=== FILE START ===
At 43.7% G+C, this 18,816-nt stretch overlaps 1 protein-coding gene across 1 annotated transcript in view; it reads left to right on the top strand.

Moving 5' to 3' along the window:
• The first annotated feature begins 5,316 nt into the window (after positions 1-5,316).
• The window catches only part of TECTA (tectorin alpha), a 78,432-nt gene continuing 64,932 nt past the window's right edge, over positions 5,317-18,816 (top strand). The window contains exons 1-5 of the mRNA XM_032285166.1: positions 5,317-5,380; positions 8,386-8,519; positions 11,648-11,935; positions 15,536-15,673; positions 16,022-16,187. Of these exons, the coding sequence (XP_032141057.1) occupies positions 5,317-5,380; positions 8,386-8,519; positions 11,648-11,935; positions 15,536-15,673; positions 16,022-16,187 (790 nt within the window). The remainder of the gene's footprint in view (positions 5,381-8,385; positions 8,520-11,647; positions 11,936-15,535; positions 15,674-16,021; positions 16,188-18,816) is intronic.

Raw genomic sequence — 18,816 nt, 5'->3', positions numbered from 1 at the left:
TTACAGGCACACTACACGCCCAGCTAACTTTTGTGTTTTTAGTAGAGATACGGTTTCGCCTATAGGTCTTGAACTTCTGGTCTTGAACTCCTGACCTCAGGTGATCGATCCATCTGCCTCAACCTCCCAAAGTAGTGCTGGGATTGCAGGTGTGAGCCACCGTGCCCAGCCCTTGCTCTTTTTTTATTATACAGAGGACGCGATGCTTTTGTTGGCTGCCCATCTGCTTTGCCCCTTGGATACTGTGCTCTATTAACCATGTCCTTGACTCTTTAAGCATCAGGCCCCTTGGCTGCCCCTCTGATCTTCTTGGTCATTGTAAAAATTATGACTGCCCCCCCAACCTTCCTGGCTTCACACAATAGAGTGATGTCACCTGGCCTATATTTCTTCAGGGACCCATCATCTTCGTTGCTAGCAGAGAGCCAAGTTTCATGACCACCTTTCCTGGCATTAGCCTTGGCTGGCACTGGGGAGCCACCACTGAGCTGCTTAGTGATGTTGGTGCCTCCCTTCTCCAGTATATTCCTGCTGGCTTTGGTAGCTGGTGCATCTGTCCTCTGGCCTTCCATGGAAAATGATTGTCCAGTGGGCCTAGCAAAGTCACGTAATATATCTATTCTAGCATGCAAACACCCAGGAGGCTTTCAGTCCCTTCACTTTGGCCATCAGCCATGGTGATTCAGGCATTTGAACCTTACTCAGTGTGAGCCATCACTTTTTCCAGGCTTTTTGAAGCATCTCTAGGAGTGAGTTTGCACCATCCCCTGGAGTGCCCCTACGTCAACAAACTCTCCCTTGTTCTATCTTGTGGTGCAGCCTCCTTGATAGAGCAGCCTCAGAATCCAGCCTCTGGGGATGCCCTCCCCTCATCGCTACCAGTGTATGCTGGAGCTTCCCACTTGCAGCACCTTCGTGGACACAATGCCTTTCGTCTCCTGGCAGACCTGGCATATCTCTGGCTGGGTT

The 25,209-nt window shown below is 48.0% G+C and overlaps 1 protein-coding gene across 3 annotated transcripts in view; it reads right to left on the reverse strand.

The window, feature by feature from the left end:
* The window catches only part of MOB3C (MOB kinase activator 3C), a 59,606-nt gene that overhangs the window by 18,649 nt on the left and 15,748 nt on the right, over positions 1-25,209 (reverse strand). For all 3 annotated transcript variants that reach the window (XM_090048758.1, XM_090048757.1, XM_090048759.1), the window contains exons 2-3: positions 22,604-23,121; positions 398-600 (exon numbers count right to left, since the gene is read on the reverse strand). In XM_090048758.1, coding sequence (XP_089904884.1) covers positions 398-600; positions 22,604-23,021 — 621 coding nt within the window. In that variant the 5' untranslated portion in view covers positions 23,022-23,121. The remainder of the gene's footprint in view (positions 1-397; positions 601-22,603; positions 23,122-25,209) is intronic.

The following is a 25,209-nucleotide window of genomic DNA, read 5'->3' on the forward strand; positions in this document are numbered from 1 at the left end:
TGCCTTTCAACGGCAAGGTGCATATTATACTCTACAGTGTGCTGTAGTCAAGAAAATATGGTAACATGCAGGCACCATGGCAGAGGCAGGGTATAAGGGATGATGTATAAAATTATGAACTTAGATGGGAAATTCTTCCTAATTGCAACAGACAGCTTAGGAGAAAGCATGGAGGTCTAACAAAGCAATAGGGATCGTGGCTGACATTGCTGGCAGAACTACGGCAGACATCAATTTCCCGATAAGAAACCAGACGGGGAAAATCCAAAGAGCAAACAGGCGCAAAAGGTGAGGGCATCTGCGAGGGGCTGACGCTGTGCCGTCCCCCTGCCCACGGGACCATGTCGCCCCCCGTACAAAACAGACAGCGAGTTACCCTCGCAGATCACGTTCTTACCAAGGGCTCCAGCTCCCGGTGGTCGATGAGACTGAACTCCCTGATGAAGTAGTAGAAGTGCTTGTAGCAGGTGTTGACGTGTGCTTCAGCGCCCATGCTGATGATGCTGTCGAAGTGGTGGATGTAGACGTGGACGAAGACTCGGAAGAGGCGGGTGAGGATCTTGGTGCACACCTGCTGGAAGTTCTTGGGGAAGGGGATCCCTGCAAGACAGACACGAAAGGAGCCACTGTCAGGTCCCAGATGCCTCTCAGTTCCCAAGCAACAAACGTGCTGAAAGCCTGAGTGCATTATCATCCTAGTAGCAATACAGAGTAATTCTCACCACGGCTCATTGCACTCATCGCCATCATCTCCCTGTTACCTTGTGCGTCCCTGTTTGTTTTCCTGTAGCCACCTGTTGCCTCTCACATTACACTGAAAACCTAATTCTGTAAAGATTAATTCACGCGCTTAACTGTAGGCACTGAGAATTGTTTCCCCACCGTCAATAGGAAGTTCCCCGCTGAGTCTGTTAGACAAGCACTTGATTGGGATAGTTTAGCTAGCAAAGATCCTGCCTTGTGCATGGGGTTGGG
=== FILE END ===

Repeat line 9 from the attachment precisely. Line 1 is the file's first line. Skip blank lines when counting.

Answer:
* The window catches only part of MOB3C (MOB kinase activator 3C), a 59,606-nt gene that overhangs the window by 18,649 nt on the left and 15,748 nt on the right, over positions 1-25,209 (reverse strand). For all 3 annotated transcript variants that reach the window (XM_090048758.1, XM_090048757.1, XM_090048759.1), the window contains exons 2-3: positions 22,604-23,121; positions 398-600 (exon numbers count right to left, since the gene is read on the reverse strand). In XM_090048758.1, coding sequence (XP_089904884.1) covers positions 398-600; positions 22,604-23,021 — 621 coding nt within the window. In that variant the 5' untranslated portion in view covers positions 23,022-23,121. The remainder of the gene's footprint in view (positions 1-397; positions 601-22,603; positions 23,122-25,209) is intronic.